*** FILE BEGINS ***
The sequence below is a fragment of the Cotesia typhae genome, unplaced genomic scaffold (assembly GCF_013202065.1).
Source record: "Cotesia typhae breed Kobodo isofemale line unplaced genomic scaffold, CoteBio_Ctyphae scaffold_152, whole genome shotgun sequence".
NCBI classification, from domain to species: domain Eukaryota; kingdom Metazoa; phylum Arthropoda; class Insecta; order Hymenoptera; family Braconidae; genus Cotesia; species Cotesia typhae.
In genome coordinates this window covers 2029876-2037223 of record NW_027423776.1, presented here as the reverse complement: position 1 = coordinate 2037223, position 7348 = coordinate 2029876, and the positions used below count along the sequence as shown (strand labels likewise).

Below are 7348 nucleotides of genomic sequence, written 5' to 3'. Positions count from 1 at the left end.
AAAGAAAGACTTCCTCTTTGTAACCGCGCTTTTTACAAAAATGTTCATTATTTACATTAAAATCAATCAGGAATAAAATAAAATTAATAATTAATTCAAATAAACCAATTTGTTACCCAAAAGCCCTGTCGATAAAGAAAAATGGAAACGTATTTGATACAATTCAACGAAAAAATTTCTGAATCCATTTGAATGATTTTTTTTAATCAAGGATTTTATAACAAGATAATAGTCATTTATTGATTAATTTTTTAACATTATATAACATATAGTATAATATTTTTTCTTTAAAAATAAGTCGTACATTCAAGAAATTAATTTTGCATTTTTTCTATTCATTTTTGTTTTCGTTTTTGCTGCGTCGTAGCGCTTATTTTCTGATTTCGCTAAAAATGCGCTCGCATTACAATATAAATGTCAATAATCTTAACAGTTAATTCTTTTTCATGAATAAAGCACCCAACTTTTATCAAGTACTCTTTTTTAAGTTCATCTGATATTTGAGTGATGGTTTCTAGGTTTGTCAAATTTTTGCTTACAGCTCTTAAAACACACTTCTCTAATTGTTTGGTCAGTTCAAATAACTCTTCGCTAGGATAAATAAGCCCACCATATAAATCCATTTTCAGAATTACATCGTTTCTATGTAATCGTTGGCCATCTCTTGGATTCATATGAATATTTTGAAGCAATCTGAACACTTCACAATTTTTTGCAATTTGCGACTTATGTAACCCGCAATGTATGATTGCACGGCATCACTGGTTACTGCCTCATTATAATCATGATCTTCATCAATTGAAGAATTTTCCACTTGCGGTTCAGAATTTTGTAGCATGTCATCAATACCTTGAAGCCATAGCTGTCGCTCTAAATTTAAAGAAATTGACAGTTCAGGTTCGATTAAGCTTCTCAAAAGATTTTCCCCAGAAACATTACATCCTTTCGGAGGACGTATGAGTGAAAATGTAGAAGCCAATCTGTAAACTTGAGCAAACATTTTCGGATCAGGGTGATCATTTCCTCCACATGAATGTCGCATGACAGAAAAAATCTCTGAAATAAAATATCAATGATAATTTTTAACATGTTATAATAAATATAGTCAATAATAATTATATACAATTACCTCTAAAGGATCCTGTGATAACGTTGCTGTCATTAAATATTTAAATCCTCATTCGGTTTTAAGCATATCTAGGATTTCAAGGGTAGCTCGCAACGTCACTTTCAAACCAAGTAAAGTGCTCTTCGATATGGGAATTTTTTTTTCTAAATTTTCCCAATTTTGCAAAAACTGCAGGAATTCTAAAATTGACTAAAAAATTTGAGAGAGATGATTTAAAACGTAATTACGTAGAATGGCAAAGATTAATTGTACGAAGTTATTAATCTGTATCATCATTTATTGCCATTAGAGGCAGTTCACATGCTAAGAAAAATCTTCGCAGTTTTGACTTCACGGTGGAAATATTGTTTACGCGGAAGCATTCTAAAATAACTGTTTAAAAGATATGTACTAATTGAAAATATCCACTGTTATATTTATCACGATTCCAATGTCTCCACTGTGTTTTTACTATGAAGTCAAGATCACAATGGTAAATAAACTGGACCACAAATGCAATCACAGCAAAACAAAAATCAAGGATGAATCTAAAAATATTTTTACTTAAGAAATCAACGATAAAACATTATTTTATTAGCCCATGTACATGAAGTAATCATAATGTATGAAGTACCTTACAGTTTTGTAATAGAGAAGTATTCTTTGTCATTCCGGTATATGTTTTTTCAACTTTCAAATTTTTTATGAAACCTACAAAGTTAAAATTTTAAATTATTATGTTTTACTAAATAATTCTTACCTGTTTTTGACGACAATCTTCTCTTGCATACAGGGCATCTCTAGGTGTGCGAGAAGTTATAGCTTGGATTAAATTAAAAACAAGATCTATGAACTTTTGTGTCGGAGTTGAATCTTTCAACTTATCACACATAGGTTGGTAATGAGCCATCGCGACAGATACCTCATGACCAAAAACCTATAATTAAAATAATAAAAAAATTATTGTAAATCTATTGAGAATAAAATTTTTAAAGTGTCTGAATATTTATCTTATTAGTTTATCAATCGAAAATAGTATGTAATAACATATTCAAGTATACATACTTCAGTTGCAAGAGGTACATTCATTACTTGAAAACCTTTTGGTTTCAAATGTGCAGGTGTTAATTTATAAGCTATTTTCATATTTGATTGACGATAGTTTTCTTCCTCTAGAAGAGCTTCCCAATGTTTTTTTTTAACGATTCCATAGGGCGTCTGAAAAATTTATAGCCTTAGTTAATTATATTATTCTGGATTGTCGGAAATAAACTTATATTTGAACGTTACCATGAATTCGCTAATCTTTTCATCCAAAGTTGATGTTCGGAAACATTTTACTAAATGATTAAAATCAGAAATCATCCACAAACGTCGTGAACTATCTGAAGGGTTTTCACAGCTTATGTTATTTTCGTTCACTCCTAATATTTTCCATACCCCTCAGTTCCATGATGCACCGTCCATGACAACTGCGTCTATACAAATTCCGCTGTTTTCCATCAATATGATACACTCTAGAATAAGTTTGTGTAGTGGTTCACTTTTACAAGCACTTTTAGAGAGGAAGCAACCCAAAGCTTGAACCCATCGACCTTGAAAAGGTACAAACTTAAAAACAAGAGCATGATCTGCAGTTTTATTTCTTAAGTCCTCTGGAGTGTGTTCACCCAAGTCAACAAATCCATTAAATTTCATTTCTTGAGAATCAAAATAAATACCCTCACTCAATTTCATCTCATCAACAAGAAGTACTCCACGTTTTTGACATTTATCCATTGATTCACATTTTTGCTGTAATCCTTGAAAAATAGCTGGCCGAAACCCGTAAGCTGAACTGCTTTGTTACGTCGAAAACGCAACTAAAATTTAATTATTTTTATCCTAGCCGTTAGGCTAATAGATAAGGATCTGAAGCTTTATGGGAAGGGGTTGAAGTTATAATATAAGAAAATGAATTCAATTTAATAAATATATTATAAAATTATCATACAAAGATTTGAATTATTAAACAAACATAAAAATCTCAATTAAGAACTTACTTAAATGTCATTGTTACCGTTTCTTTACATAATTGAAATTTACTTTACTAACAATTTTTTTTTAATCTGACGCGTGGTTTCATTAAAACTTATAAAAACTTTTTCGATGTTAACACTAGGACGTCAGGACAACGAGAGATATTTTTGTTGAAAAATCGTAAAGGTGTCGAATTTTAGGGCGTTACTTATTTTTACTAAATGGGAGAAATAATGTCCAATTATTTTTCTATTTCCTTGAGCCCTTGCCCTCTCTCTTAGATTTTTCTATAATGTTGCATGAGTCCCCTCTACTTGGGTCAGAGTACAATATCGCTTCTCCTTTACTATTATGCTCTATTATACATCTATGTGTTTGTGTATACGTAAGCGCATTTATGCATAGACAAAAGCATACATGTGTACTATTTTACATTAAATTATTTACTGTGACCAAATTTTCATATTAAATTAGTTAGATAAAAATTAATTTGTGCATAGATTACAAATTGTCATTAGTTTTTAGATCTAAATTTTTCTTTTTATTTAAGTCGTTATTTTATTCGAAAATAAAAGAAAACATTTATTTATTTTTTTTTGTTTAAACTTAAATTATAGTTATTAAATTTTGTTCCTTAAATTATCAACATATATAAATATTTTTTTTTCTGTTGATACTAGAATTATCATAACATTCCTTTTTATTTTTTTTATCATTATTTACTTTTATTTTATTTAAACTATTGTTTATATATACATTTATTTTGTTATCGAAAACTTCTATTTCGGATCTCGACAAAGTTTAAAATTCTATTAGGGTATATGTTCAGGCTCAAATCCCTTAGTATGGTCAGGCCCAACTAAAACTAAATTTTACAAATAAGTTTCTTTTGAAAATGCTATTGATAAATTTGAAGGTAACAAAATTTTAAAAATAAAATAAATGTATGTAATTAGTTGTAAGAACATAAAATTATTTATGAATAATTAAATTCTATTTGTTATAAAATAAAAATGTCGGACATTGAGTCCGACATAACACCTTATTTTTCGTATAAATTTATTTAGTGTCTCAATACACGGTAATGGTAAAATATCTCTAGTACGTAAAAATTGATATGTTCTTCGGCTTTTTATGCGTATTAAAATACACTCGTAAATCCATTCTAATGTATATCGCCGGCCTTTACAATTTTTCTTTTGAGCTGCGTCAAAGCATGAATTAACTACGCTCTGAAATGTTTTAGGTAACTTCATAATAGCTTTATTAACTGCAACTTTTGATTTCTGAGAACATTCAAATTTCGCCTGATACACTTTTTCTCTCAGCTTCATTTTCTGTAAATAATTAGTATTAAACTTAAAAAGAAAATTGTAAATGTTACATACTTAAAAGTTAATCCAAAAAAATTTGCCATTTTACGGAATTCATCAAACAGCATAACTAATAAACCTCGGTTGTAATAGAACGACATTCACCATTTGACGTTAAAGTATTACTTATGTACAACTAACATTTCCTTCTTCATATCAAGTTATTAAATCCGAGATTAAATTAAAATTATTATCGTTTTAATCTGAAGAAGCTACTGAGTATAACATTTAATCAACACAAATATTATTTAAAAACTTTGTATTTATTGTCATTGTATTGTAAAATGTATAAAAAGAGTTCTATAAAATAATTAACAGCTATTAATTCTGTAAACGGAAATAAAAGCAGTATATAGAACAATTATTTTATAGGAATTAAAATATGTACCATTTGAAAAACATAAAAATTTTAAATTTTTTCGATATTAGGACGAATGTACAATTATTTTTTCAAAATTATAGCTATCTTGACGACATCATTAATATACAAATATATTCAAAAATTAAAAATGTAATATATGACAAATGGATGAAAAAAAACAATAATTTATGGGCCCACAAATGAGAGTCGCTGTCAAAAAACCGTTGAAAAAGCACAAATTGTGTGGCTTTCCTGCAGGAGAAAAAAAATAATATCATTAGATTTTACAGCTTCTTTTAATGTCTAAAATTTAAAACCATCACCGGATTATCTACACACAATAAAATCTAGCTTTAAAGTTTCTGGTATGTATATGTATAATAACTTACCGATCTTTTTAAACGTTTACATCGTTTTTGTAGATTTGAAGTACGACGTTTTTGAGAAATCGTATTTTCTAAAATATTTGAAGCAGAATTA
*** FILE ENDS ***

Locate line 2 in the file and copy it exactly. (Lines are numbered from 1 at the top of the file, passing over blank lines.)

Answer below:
Source record: "Cotesia typhae breed Kobodo isofemale line unplaced genomic scaffold, CoteBio_Ctyphae scaffold_152, whole genome shotgun sequence".